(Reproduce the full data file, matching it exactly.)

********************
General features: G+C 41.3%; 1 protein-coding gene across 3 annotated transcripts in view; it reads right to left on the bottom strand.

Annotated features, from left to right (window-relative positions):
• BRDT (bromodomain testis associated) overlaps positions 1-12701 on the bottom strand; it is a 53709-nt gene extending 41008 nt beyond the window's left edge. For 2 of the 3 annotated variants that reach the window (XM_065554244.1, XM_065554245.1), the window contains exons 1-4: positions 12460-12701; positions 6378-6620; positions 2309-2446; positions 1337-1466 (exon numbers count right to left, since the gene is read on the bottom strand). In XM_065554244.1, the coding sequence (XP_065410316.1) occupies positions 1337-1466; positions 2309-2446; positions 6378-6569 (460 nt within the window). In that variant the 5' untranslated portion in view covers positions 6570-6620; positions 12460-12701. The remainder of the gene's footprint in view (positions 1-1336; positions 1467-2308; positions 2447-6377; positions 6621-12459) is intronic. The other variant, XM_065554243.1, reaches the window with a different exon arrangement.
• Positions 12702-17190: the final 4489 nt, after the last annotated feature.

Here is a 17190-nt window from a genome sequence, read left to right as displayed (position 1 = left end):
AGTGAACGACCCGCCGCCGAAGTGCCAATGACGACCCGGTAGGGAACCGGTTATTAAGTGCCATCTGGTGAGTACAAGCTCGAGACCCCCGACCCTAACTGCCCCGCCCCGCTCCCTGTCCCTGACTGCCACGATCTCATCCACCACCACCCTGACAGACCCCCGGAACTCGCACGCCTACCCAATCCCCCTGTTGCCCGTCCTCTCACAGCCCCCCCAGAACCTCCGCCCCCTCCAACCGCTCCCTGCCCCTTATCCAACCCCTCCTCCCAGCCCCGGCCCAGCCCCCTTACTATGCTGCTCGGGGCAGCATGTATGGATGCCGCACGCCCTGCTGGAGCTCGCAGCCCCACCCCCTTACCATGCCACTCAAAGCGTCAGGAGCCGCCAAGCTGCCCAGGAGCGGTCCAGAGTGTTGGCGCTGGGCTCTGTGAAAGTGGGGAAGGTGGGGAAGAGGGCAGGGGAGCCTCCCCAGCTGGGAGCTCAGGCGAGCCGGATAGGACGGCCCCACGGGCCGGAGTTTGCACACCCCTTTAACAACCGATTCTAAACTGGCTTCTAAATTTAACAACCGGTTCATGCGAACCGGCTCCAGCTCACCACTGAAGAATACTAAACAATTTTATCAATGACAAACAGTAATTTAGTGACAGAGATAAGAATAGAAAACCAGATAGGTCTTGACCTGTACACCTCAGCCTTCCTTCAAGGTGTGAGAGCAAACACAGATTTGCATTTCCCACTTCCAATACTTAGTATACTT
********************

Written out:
General features: G+C 41.3%; 1 protein-coding gene across 3 annotated transcripts in view; it reads right to left on the bottom strand.

Annotated features, from left to right (window-relative positions):
• BRDT (bromodomain testis associated) overlaps positions 1-12701 on the bottom strand; it is a 53709-nt gene extending 41008 nt beyond the window's left edge. For 2 of the 3 annotated variants that reach the window (XM_065554244.1, XM_065554245.1), the window contains exons 1-4: positions 12460-12701; positions 6378-6620; positions 2309-2446; positions 1337-1466 (exon numbers count right to left, since the gene is read on the bottom strand). In XM_065554244.1, the coding sequence (XP_065410316.1) occupies positions 1337-1466; positions 2309-2446; positions 6378-6569 (460 nt within the window). In that variant the 5' untranslated portion in view covers positions 6570-6620; positions 12460-12701. The remainder of the gene's footprint in view (positions 1-1336; positions 1467-2308; positions 2447-6377; positions 6621-12459) is intronic. The other variant, XM_065554243.1, reaches the window with a different exon arrangement.
• Positions 12702-17190: the final 4489 nt, after the last annotated feature.

Here is a 17190-nt window from a genome sequence, read left to right as displayed (position 1 = left end):
AGTGAACGACCCGCCGCCGAAGTGCCAATGACGACCCGGTAGGGAACCGGTTATTAAGTGCCATCTGGTGAGTACAAGCTCGAGACCCCCGACCCTAACTGCCCCGCCCCGCTCCCTGTCCCTGACTGCCACGATCTCATCCACCACCACCCTGACAGACCCCCGGAACTCGCACGCCTACCCAATCCCCCTGTTGCCCGTCCTCTCACAGCCCCCCCAGAACCTCCGCCCCCTCCAACCGCTCCCTGCCCCTTATCCAACCCCTCCTCCCAGCCCCGGCCCAGCCCCCTTACTATGCTGCTCGGGGCAGCATGTATGGATGCCGCACGCCCTGCTGGAGCTCGCAGCCCCACCCCCTTACCATGCCACTCAAAGCGTCAGGAGCCGCCAAGCTGCCCAGGAGCGGTCCAGAGTGTTGGCGCTGGGCTCTGTGAAAGTGGGGAAGGTGGGGAAGAGGGCAGGGGAGCCTCCCCAGCTGGGAGCTCAGGCGAGCCGGATAGGACGGCCCCACGGGCCGGAGTTTGCACACCCCTTTAACAACCGATTCTAAACTGGCTTCTAAATTTAACAACCGGTTCATGCGAACCGGCTCCAGCTCACCACTGAAGAATACTAAACAATTTTATCAATGACAAACAGTAATTTAGTGACAGAGATAAGAATAGAAAACCAGATAGGTCTTGACCTGTACACCTCAGCCTTCCTTCAAGGTGTGAGAGCAAACACAGATTTGCATTTCCCACTTCCAATACTTAGTATACTT